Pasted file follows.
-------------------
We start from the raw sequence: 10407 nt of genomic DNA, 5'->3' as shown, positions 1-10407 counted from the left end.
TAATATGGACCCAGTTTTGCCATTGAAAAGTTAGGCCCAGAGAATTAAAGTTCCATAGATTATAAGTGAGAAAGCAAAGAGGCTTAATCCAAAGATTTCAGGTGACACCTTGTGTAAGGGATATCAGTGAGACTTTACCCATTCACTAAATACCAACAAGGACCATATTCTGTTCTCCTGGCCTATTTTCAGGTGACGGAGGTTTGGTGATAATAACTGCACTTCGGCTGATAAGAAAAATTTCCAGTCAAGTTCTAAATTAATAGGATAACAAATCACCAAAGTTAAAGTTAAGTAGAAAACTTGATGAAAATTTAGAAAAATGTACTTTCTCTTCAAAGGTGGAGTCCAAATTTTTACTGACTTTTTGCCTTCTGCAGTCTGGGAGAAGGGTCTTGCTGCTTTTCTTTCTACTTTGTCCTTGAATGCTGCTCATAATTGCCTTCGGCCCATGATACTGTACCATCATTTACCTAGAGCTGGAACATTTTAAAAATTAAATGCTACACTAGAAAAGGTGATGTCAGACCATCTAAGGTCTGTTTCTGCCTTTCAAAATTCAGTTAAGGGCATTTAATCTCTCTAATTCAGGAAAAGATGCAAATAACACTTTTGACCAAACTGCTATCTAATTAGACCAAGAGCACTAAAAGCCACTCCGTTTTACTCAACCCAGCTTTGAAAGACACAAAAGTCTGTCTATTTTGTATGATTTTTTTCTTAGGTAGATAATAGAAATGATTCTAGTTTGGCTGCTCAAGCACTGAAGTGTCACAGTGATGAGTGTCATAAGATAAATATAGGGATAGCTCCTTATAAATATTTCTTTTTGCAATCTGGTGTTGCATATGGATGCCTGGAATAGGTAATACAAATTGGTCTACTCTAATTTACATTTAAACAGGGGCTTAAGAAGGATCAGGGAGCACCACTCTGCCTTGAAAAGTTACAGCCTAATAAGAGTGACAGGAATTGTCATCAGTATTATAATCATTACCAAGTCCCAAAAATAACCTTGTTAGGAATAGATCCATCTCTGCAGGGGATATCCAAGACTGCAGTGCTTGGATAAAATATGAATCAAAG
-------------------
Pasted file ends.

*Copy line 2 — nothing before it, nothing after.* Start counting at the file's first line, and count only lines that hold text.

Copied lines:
TAATATGGACCCAGTTTTGCCATTGAAAAGTTAGGCCCAGAGAATTAAAGTTCCATAGATTATAAGTGAGAAAGCAAAGAGGCTTAATCCAAAGATTTCAGGTGACACCTTGTGTAAGGGATATCAGTGAGACTTTACCCATTCACTAAATACCAACAAGGACCATATTCTGTTCTCCTGGCCTATTTTCAGGTGACGGAGGTTTGGTGATAATAACTGCACTTCGGCTGATAAGAAAAATTTCCAGTCAAGTTCTAAATTAATAGGATAACAAATCACCAAAGTTAAAGTTAAGTAGAAAACTTGATGAAAATTTAGAAAAATGTACTTTCTCTTCAAAGGTGGAGTCCAAATTTTTACTGACTTTTTGCCTTCTGCAGTCTGGGAGAAGGGTCTTGCTGCTTTTCTTTCTACTTTGTCCTTGAATGCTGCTCATAATTGCCTTCGGCCCATGATACTGTACCATCATTTACCTAGAGCTGGAACATTTTAAAAATTAAATGCTACACTAGAAAAGGTGATGTCAGACCATCTAAGGTCTGTTTCTGCCTTTCAAAATTCAGTTAAGGGCATTTAATCTCTCTAATTCAGGAAAAGATGCAAATAACACTTTTGACCAAACTGCTATCTAATTAGACCAAGAGCACTAAAAGCCACTCCGTTTTACTCAACCCAGCTTTGAAAGACACAAAAGTCTGTCTATTTTGTATGATTTTTTTCTTAGGTAGATAATAGAAATGATTCTAGTTTGGCTGCTCAAGCACTGAAGTGTCACAGTGATGAGTGTCATAAGATAAATATAGGGATAGCTCCTTATAAATATTTCTTTTTGCAATCTGGTGTTGCATATGGATGCCTGGAATAGGTAATACAAATTGGTCTACTCTAATTTACATTTAAACAGGGGCTTAAGAAGGATCAGGGAGCACCACTCTGCCTTGAAAAGTTACAGCCTAATAAGAGTGACAGGAATTGTCATCAGTATTATAATCATTACCAAGTCCCAAAAATAACCTTGTTAGGAATAGATCCATCTCTGCAGGGGATATCCAAGACTGCAGTGCTTGGATAAAATATGAATCAAAG